New aircraft tech could mean greener skies now – not in 10 years

Airlines and aircraft manufacturers have committed to net-zero goals, but many of the technologies being developed to cut emissions in the industry are decades away from being ready. 

Yet there are technologies that could start cutting emissions right now. 

For example, Tamarack Aerospace Group’s “active” winglets – as opposed to the traditional passive kind – can be used to boost aircraft’s efficiency and cut emissions, and could be combined with future green energy technology. 

The winglets include an extension to further increase the wingspan, providing energy improvements of up to 33%. They use a load alleviation system to bypass the need for extra reinforcements for the longer wing, creating a low-drag plane that performs like a glider.

And on the ground, Aircraft Towing System World Wide (ATS) has created a towing system that allows aircraft to taxi without using their engines, which could save over 15 million litres of fuel at Heathrow alone. The fuel savings could be used to generate carbon credits to offset fuel burned in flight.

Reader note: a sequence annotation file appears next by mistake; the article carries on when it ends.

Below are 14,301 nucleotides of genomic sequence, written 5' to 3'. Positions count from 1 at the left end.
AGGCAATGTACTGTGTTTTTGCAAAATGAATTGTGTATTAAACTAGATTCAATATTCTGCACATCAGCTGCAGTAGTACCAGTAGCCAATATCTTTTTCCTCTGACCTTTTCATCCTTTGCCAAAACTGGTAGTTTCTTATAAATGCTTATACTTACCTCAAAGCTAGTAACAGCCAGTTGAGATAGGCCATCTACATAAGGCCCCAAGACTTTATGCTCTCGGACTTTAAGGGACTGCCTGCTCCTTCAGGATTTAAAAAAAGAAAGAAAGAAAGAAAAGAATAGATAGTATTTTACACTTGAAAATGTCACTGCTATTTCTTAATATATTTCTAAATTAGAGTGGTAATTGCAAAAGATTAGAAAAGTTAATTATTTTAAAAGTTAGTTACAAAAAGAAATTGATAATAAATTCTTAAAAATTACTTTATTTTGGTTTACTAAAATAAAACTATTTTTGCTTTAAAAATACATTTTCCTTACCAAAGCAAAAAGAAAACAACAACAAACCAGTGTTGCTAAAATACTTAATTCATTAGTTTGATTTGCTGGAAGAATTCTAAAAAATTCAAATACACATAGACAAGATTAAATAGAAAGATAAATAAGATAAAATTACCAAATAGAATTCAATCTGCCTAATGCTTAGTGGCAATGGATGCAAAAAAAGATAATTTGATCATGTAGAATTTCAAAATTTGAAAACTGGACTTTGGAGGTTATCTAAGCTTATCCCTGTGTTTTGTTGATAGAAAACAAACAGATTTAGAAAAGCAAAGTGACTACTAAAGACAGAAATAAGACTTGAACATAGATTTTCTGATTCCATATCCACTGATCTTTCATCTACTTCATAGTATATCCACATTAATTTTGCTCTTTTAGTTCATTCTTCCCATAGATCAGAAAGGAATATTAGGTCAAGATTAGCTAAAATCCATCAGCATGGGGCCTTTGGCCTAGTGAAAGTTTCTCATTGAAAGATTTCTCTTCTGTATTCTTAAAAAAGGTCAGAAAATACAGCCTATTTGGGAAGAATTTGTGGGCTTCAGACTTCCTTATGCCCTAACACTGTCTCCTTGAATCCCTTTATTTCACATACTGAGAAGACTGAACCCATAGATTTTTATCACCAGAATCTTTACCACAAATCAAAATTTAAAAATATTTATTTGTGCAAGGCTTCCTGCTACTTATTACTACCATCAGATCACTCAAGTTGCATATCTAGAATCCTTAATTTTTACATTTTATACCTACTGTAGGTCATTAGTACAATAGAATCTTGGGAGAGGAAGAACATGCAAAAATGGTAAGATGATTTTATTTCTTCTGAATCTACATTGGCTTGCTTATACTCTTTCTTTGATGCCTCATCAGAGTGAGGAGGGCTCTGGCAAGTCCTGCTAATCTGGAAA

Optimising air traffic management (ATM) is another way to boost efficiency. The EU is currently working on the Single European Sky ATM Research (SESAR) project to create an intelligent air transport system with more direct and fuel-efficient flight paths. This could reduce CO2 emissions by 10% per flight.

While these solutions may not have generated as much buzz as electric aircraft and green fuels, they could enable the aviation industry to start cutting emissions sooner and meet interim sustainability goals while we wait for those other technologies to come to fruition.